Donald Trump (Reuters/Brendan Mcdermid)

Global warming's dire psychology: Why pro-science climate deniers are more common than you think

We expect people like Donald Trump to not care — but people with faith in science can cause real harm as well


Piercarlo Valdesolo
September 23, 2014 4:31PM (UTC)
This article was originally published by Scientific American.

Scientific American

Donald Trump probably leaves the water running while brushing his teeth. Heck, he probably leaves it running while he’s at work. After all, turning faucets can be mildly inconvenient and if science has taught him anything, it’s that our planet is doing just fine when it comes to conserving its natural resources and its long-term environmental prospects. Indeed, given his very high profile remarks questioning climate change and the science upon which it is based, I think we can safely assume he doesn’t lose any sleep over his consumption habits or the size of his carbon footprint.

 

But this is the kind of attitude we expect from individuals who have a fundamental mistrust (and misunderstanding) of science. Climate denialism seems to fit squarely with a disinterest towards cultivating environmentally friendly habits. We don’t expect people who “roll coal” to have a sophisticated appreciation for the importance of scientific progress. Those who do demonstrate environmentally friendly behavior, however, seem more like the kind of folks who understand that science has much to teach us about addressing global problems.

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But a new paper from researchers at The University of Amsterdam has thrown a wrench into this folk understanding of the relationship between environmental concern and scientific appreciation. Their provocative hypothesis suggests that increasing people’s belief in the efficacy of scientific progress actually reduces environmentally friendly behavior. In other words: the more likely we are to believe in the power of science, the more likely we are to trade in our hybrids for hummers.

Why? The authors ground their hypothesis in a well-validated theory calledcompensatory control. This argues that all people are highly motivated to see the world as an orderly and predictable place. Indeed, any suggestions to the contrary (e.g. seemingly random catastrophes) elicit stress and anxiety. One way in which people alleviate such stress is to believe in the power of external sources to make sense of, and control, the world. For example, belief in a God that can exert control over worldly events has been found to satisfy the motivation to perceive order. The authors suggest that belief in science can serve a similar function.

But if this is the case — if greater belief in science allows us to see the world as controllable and orderly — then the personal motivation to exert such control diminishes. Simply put, if science is going to figure out this whole climate change business, then why do I have to take shorter showers?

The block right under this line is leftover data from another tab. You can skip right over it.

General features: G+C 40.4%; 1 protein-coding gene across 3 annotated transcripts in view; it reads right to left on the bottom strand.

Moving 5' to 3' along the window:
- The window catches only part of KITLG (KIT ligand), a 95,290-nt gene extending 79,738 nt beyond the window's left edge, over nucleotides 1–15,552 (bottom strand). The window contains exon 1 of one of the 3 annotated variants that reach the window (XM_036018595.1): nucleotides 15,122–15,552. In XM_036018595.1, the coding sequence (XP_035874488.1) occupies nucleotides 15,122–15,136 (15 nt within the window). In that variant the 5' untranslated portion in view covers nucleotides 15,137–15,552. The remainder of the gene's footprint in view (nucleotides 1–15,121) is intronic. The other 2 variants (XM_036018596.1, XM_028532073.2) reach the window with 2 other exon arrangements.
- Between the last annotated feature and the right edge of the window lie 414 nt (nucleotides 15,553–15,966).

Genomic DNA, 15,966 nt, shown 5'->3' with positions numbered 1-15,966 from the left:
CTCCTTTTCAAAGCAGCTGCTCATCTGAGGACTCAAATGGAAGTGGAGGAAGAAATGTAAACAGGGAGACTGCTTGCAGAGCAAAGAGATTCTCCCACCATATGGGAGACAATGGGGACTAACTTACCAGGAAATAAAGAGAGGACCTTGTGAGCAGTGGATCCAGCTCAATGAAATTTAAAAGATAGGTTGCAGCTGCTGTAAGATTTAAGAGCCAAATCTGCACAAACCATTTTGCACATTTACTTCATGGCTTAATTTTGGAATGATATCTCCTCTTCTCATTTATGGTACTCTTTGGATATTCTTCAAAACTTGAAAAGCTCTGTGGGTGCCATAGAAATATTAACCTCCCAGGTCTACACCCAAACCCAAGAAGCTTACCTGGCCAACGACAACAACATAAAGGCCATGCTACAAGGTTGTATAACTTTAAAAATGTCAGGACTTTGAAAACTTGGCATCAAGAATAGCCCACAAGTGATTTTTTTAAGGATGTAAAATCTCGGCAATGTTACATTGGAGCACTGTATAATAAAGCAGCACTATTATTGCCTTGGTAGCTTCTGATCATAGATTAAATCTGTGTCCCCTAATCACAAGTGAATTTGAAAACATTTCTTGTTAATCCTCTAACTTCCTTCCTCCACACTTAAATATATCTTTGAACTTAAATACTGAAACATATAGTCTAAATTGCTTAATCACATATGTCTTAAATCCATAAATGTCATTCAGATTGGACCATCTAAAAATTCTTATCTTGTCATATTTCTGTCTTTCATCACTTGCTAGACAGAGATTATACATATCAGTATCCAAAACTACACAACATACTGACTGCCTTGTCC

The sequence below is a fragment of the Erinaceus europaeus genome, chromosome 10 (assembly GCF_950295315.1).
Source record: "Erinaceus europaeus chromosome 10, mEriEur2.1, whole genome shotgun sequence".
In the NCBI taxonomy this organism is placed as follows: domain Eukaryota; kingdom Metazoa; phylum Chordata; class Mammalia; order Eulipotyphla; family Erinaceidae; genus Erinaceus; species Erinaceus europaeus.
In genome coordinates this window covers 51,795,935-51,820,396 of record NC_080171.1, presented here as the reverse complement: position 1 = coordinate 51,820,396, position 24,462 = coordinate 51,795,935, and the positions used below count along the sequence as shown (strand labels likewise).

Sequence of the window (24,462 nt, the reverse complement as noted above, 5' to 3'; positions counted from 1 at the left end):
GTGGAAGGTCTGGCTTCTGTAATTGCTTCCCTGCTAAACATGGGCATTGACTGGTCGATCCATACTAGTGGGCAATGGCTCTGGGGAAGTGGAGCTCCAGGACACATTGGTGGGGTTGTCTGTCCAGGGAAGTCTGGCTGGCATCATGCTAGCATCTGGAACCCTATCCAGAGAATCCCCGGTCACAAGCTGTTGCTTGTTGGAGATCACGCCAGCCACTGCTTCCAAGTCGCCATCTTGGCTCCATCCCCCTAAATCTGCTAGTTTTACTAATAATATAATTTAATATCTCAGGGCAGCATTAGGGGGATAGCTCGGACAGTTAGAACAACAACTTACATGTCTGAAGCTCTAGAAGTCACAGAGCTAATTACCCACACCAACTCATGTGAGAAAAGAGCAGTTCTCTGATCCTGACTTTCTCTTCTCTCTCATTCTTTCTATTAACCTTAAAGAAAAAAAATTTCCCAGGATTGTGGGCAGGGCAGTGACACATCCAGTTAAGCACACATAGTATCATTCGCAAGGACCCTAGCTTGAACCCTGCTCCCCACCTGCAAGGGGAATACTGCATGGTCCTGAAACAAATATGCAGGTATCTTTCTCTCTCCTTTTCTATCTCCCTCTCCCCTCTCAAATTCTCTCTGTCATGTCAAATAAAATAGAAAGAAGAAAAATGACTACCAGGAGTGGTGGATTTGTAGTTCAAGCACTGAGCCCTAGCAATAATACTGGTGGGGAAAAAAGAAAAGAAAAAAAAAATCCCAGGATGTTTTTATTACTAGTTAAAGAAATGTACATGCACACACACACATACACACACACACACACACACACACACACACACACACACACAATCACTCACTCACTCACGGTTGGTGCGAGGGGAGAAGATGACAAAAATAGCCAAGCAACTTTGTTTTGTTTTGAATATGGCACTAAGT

The authors tested this hypothesis in a series of four studies. They first sought to establish a link between beliefs about scientific progress and perceptions of the world as orderly, predicting that the more people believed, the more order they would perceive. Indeed, simply reading an article that affirmed the power of scientific progress to successfully address global issues such as climate change (vs. reading an article which questioned its efficacy in doing so) was enough to significantly increase the degree to which participants saw order in the world.

Next, they tested whether such feelings of control would predict individuals’ environmentally friendly behavior. Again their hypothesis was supported. Priming participants with thoughts of order vs. disorder influenced their reported willingness to engage in environmentally friendly behavior, with order-primes decreasing this behavioral tendency.

The final study brought these preliminary findings together to test the authors’ main hypothesis: that affirming belief in scientific progress would diminish feelings of worldly disorder, and in turn reduce environmentally friendly behavior. And in a total bummer for science-lovers everywhere, the more participants believed in the power of scientific progress, the more they saw the world as orderly and controllable, and the less likely they were to act in an environmentally friendly way.

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This leaves us in a bit of a quandary. Is our individual motivation to help solve environmental problems undermined by our belief that such a chore can be outsourced to science? Should science be portrayed as less able to deal with such important global issues? Fortunately, the answer is simple and it does not require a diminished understanding of science, but actually an increased appreciation of its nuance. Specifically, science is not about certainty.

Our belief that science is the best tool to combat perils such as climate change should not be rooted in a vision of the process as infallible. Indeed, such a vision - that we canknow, that we can provebeyond doubt -is fundamentally antithetical to scientific inquiry. Science cannot assure us of a solution. It can only provide the best possible guess. Though acknowledging this uncertainty can evoke anxiety, and turn some intoconspiracy theorists, a little bit of doubt that the world is under our control might be the most effective call to action. After all, there’s a chance the future could be a lot worse than science suspects.

ABOUT THE AUTHOR(S)

Piercarlo Valdesolo is an Assistant Professor of Psychology at Claremont McKenna College and co-author of the book Out of Character. You can follow him on Twitter@pvaldesolo

 


Piercarlo Valdesolo

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Climate Change Climate Deniers Donald Trump Global Warming Science Scientific American

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